Crimes Without Punishment

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Another day, another sticky-fingered Transportation Security Administration agent caught stealing from airline passengers: According to the Associated Press, 31-year-old Alexandra Schmid, a TSA screener at New York’s John F. Kennedy International Airport, allegedly helped herself to a cool $5,000 from a passenger’s jacket as it passed along an X-ray conveyor belt on February 1. The passenger, a native of Bangladesh, noticed the money was missing as soon as he retrieved his jacket, at which point he reported the theft.

According to Al Della Fave, spokesman for the Port Authority of New York and the New Jersey police force, “surveillance video showed Schmid taking the money from a jacket pocket, wrapping the cash in a plastic glove and taking it to a bathroom,” the AP writes. The money has not yet been recovered; Schmid is suspected of having passed it on to someone else in the bathroom.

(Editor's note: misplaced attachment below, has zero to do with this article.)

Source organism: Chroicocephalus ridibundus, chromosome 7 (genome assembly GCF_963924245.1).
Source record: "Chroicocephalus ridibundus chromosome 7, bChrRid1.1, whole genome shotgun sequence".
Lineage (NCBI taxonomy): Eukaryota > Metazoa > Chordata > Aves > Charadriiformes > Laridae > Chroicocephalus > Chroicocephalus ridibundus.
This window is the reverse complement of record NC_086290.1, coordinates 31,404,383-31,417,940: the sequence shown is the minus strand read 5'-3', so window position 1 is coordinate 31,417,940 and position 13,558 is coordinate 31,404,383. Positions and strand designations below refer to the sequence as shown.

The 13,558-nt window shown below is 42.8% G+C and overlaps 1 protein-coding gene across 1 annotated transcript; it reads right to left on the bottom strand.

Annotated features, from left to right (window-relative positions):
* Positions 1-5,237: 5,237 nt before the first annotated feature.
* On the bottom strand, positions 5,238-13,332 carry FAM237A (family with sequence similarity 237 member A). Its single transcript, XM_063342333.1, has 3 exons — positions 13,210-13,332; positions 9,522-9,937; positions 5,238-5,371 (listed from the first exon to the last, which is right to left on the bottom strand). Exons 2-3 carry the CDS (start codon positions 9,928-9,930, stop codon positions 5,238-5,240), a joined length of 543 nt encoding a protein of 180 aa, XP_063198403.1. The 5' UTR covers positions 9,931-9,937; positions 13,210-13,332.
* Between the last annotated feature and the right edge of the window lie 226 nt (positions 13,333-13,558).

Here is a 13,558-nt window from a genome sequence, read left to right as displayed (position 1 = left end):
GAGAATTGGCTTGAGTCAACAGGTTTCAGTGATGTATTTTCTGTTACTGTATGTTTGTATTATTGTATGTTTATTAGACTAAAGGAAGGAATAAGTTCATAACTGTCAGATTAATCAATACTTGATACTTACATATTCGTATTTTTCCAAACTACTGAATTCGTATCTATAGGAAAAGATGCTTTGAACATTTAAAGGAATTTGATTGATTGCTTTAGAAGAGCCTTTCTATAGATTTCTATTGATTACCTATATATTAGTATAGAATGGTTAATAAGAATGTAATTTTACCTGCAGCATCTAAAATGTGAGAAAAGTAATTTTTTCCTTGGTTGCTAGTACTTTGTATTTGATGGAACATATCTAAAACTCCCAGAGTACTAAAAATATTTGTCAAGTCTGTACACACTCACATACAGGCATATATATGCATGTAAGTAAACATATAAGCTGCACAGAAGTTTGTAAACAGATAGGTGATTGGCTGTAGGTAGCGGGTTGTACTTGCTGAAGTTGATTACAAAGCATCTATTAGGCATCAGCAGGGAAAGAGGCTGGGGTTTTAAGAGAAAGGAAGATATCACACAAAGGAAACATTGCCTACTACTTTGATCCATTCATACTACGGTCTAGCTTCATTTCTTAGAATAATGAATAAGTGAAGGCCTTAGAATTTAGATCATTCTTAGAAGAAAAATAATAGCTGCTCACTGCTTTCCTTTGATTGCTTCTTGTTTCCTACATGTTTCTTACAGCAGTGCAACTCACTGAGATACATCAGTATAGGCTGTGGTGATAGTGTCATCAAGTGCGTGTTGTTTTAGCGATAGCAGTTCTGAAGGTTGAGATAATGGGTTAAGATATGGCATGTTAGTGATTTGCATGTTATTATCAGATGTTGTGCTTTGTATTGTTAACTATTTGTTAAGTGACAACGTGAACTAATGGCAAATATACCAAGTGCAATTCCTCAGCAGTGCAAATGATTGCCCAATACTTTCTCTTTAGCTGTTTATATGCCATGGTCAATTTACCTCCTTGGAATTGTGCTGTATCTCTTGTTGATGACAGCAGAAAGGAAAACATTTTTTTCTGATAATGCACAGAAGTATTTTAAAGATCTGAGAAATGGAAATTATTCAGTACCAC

Brooklyn resident Schmid was arrested on a charge of grand larceny. She has been suspended from her job with the TSA, which she had held down for four-and-a-half years, while an investigation takes place.

With any luck, Schmid, if found guilty, will get the same favorable treatment meted out to two other JFK screeners who were caught red-handed. Those men, Coumar Persad and Davon Webb, pleaded guilty to stealing $40,000 from a passenger’s checked luggage and on January 10 were sentenced to six months in jail and five years’ probation – “a sentence that falls on the border with a misdemeanor,” George Washington University law professor Jonathan Turley observed in astonishment.

Following Schmid’s arrest, TSA spokeswoman Lisa Farbstein hastened to assure concerned travelers: “The actions of a few individuals in no way reflect on the outstanding job our 50,000 security officers do every day.”

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